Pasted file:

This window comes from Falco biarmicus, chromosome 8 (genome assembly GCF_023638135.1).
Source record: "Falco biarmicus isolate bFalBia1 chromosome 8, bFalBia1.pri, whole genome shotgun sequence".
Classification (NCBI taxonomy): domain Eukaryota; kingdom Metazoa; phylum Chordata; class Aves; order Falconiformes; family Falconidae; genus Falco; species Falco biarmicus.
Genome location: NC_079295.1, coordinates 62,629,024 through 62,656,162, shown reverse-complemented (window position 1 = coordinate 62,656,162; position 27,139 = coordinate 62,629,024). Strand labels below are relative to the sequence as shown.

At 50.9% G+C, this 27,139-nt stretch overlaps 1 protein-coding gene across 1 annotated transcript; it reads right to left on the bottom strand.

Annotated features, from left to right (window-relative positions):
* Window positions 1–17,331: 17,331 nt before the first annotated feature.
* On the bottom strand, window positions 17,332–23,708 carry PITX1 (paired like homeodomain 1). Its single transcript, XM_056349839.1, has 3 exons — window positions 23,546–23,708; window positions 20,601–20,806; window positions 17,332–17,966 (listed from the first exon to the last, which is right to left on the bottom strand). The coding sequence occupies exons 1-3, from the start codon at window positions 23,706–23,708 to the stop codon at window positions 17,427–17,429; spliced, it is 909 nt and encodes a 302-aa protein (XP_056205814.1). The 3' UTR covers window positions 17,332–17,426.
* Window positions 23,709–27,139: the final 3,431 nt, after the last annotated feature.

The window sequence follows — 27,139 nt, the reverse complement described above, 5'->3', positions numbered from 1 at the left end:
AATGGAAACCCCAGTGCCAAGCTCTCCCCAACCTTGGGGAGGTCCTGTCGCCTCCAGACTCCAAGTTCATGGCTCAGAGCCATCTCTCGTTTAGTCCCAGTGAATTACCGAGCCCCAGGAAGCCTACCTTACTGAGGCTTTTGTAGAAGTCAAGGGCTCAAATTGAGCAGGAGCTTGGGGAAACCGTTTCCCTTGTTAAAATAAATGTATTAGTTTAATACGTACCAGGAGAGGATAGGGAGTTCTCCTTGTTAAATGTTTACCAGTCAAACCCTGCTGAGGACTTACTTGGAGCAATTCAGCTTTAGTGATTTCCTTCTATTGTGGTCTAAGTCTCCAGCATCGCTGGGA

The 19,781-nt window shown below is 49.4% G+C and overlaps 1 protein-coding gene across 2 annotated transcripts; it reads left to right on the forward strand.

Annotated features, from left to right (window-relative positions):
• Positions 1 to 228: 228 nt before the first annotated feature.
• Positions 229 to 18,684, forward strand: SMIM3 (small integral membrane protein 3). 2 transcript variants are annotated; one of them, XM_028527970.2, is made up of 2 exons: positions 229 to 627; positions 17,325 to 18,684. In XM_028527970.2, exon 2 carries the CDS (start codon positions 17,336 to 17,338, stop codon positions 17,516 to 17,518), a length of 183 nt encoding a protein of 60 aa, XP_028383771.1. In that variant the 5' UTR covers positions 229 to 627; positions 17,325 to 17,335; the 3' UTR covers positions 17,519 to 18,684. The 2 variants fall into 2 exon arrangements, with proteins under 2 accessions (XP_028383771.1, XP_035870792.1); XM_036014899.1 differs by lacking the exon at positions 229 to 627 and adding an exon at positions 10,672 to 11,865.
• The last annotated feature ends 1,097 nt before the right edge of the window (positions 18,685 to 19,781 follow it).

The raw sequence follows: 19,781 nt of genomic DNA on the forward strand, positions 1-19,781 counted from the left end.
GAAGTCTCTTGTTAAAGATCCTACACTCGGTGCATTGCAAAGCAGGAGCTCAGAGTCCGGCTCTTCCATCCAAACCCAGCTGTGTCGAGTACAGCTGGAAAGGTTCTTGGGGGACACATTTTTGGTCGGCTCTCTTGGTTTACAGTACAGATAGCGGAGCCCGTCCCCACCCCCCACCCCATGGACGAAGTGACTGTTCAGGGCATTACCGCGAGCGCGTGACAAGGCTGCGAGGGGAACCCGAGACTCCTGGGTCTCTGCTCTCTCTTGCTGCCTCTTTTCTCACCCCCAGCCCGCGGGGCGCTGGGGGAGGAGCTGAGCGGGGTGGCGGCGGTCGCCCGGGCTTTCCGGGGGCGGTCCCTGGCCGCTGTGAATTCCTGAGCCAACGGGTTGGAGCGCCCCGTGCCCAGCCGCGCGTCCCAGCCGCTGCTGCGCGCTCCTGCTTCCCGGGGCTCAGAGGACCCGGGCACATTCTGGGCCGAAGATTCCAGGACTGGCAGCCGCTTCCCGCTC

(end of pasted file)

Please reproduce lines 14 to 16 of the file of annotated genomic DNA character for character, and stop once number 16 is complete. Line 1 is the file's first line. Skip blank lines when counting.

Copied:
• Positions 1 to 228: 228 nt before the first annotated feature.
• Positions 229 to 18,684, forward strand: SMIM3 (small integral membrane protein 3). 2 transcript variants are annotated; one of them, XM_028527970.2, is made up of 2 exons: positions 229 to 627; positions 17,325 to 18,684. In XM_028527970.2, exon 2 carries the CDS (start codon positions 17,336 to 17,338, stop codon positions 17,516 to 17,518), a length of 183 nt encoding a protein of 60 aa, XP_028383771.1. In that variant the 5' UTR covers positions 229 to 627; positions 17,325 to 17,335; the 3' UTR covers positions 17,519 to 18,684. The 2 variants fall into 2 exon arrangements, with proteins under 2 accessions (XP_028383771.1, XP_035870792.1); XM_036014899.1 differs by lacking the exon at positions 229 to 627 and adding an exon at positions 10,672 to 11,865.
• The last annotated feature ends 1,097 nt before the right edge of the window (positions 18,685 to 19,781 follow it).